What is an Ecosystem and How Does It Work?
A very basic knowledge of what is an ecosystem is required of students enrolled in environmental science. Although the word ecosystem is commonly encountered, still, many students do not know exactly what is an ecosystem. This article explains in easily understandable terms the concepts and principles that will enable students to describe what is an ecosystem in its rudiments.
This simplified explanation of what is an ecosystem will provide even the non-environmental science major an understanding of what is an ecosystem and how it works including man's role in maintaining its integrity. A greater understanding of what is an ecosystem will help towards its preservation and sustenance thus sustain life in the planet.
What is an Ecosystem?
What is an ecosystem? The word “ecosystem” is derived from the Greek terms “oikos” and “sistema”. Oikos means habitat. Sistema means a set of interacting components arranged neatly to work together for some purpose. Essentially, an ecosystem is a habitat made up of living and non-living things that work harmoniously together to produce energy and eventually attain sustainability. The arrangement of the ecosystem is like a clock where each part works closely and in harmony with each other such that it is able to tell time.
The simplified ecosystem can be represented by the following illustration:
Illustration by P. Regoniel
For an ecosystem to exist and continue its function, plant and animal life must be present. And for plants and animals to survive, energy from the sun in the form of light is needed to sustain the whole ecosystem. Plants use the energy from the sun to jump start the transfer of energy between and among living organisms. Plants synthesize food for the whole ecosystem through the process of photosynthesis.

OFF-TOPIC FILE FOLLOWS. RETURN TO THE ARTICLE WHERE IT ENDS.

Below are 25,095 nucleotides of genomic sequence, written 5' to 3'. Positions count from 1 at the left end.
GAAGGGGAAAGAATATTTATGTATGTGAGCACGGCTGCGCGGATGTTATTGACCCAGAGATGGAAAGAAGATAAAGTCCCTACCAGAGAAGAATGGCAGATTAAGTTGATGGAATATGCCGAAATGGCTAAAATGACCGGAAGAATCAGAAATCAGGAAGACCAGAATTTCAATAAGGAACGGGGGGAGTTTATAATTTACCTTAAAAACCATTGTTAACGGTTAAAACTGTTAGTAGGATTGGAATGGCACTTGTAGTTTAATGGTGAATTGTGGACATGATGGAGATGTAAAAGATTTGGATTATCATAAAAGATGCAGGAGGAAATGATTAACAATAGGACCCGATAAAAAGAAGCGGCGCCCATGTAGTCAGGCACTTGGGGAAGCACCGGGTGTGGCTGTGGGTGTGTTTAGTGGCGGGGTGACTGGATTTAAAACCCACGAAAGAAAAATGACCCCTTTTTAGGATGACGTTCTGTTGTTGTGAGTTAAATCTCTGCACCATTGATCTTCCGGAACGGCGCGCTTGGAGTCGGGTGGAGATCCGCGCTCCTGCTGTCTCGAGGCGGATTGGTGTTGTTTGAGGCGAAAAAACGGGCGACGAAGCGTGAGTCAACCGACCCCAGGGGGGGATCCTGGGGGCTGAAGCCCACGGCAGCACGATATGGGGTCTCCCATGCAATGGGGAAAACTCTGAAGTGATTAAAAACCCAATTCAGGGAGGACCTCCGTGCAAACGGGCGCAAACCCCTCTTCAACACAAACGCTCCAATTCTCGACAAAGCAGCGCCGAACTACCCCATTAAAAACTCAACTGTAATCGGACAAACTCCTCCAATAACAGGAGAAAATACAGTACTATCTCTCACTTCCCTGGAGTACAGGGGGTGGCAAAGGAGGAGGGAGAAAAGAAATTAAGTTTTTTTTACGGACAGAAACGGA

Photosynthesis in the Ecosystem
Photosynthesis is derived from the Greek word “phos” which means “light” and “synthesis” which refers to the process of producing a chemical compound. The chemical compound produced by plants is starch or a complex sugar (C6 H12 O6) that stores energy. Animals, particularly the herbivores and omnivores (eats both plant and animal material), consume this chemical compound by eating plant leaves, fruits, seeds, roots or other edible parts.
Consumption in the Ecosystem
Not all animals can consume plants so herbivores do it for them. Herbivores are animals that are adapted to eat plants. When herbivores eat plants, the energy stored in the complex sugar produced by plants provides the herbivore the energy to go on with its activities and live. Those activities include walking, finding a mate, reproducing itself, and of course escape its predators. Some of the material eaten by the herbivore are not consumed or metabolized by the animal to produce energy. These are stored in the herbivore’s body to enable it to grow and keep for future uses.
Carnivores on the other hand are animals that are adapted to eat meat. They need to eat other animals to survive. The animals they consume may be an herbivore or another carnivore. As the carnivore consumes another animal, matter and energy derived from it again becomes a part of the carnivore. So in the process of consumption and being consumed, matter and energy is transferred from one living thing to another until a top level predator ends the transfer.
Cycling of Materials and Energy in the Ecosystem
The processes in the ecosystem, however, could not be completed without the cycling of materials and energy synthesized by the plants. This is the reason why animals, as well as plants, die. When animals and plants die, they become once again organic matter through the action of decomposers. Decomposers are those small organisms that act on non-living organic material to break it down into simpler components – the nutrients. Nutrients once again become available for plants to use and repeat the whole cycle again.
Man’s Role in the Ecosystem
Man is also entwined in the whole ecosystem as man’s survival is dependent on the processes of the ecosystem primarily deriving energy from plants to sustain life. But since man has found ways to synthesize his own food without necessarily getting involved in the normal consumption patterns in an ecosystem, there is a tendency for the ecosystem to be upset. Too much consumption of plants or animals or destroying any of the components that make up the ecosystem leaves the ecosystem with virtually nothing to cycle and recycle to keep it stable. The normal cycling of nutrients may be interrupted and the ecosystem loses its balance. Once the normal cycling patterns in an ecosystem is lost, man's very survival is threatened.